Conservatives praise veto of FPL bill [podcast]

Dave Jenkins, president of Conservatives for Responsible Stewardship, praises Gov. DeSantis for his veto of of legislation his organization believes was designed to kill rooftop solar in Florida and further protect the state’s monopoly utilities from free-market competition.

CRS is national grassroots organization with almost 10,000 members in Florida. He pointed out, “Conservation and conservative both come from the same root word, and so there’s a tie there that a lot of people sometimes overlook.”

Jenkins said, “The governor deserves huge, huge kudos for killing, what essentially was just an FP&L special interest power grab … It would’ve killed protecting utilities from free-market competition. The whole design was to you make rooftop solar less attractive financially, so that they wouldn’t have customers in the future making their own power. They’d just all have to buy it from FP&L.”

The CRS president said the bill also contained a “huge subsidy” for utilities because it “would’ve given them unlimited power to raise your electric bill to make up for, now, get this, projected revenue unrealized due to competition. In other words, anytime they thought that they weren’t making as much profit as they should because somebody put rooftop solar panels on their home and making their own electricity, then they could just raise everybody’s rates to make up a difference.”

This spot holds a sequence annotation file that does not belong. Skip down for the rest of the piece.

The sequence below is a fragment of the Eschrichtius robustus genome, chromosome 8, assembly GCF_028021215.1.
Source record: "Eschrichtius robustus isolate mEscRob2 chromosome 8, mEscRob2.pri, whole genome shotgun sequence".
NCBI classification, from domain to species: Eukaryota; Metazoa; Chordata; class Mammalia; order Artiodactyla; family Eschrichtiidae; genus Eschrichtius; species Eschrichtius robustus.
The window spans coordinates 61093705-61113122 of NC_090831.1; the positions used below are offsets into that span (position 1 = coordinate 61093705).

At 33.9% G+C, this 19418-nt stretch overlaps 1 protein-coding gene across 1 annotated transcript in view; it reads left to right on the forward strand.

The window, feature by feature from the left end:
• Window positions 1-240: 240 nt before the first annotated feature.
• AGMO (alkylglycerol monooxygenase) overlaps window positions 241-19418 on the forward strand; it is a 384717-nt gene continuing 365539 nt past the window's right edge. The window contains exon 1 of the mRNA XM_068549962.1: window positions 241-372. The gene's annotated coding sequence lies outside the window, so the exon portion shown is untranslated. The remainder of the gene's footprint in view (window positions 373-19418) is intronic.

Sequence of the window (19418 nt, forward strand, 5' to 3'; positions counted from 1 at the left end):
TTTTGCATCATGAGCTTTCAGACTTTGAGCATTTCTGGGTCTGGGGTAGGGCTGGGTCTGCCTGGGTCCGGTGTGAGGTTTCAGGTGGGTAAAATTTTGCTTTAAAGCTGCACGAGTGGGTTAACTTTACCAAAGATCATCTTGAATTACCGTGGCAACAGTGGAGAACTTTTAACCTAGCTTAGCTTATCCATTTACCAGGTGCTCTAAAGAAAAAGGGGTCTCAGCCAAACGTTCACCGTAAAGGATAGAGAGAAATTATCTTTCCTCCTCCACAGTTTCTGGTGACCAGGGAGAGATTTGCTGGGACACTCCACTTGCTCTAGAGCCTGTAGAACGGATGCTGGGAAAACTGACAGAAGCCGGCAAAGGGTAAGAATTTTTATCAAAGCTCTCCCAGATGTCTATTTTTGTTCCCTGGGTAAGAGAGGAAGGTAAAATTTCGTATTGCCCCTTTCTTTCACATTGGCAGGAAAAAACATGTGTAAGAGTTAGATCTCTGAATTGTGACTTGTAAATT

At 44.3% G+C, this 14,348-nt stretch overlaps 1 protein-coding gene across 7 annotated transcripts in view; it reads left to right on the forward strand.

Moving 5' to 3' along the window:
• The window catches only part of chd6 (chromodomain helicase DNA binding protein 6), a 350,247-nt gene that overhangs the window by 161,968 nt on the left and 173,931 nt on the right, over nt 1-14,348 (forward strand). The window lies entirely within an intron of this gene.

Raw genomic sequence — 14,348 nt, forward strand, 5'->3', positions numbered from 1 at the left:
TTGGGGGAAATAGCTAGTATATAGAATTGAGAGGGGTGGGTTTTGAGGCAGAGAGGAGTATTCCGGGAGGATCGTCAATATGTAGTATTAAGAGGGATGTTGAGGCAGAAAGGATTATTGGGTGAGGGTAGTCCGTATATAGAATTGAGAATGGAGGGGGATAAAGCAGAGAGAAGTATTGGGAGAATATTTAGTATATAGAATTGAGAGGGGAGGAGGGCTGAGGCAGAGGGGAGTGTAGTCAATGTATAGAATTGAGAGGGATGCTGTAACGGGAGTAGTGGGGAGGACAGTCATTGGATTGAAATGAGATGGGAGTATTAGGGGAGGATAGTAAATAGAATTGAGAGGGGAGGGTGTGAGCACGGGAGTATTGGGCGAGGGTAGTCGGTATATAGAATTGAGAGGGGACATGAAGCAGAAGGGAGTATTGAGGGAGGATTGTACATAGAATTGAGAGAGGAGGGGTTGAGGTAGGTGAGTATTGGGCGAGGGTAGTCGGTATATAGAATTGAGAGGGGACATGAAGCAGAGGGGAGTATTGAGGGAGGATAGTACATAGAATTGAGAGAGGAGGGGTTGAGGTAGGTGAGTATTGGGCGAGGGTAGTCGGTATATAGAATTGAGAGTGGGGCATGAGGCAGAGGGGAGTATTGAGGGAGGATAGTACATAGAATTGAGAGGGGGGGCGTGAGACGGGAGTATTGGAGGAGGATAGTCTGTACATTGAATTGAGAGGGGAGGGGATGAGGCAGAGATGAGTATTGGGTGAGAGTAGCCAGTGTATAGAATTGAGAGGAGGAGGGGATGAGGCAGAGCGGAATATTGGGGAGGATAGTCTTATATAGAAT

State Rep. Alex Andrade, who co-sponsored the bill, has defended the bill saying making Florida Power & Light buy energy from solar owners for the same price they charge residential customers made the electricity rates higher for poor people who can’t afford solar panels.

In March, he told PNJ, “By eliminating a subsidy even opponents of the bill admit exists, this is the one bill I could directly support that will lead to lower utility rates.”

Jenkins disagreed with Andrade, calling it “total BS.”

“The rationale, or the logic, of FP&L is that they build power plants, and anytime they’re not using those power plants for the maximum extent possible, then they think that they’re losing money,” Jenkins told me.

“But the thing is, if that were the case, then why did they actually put that exact same provision into the bill to make it so? In other words, what I just told you, that subsidy was essentially what they talking about. They put this subsidy to guarantee that they would be able to raise people’s rates if they lost money due to people putting rooftop solar panels on their home. If that was already going to be the case, they wouldn’t have needed to put it in the legislation.”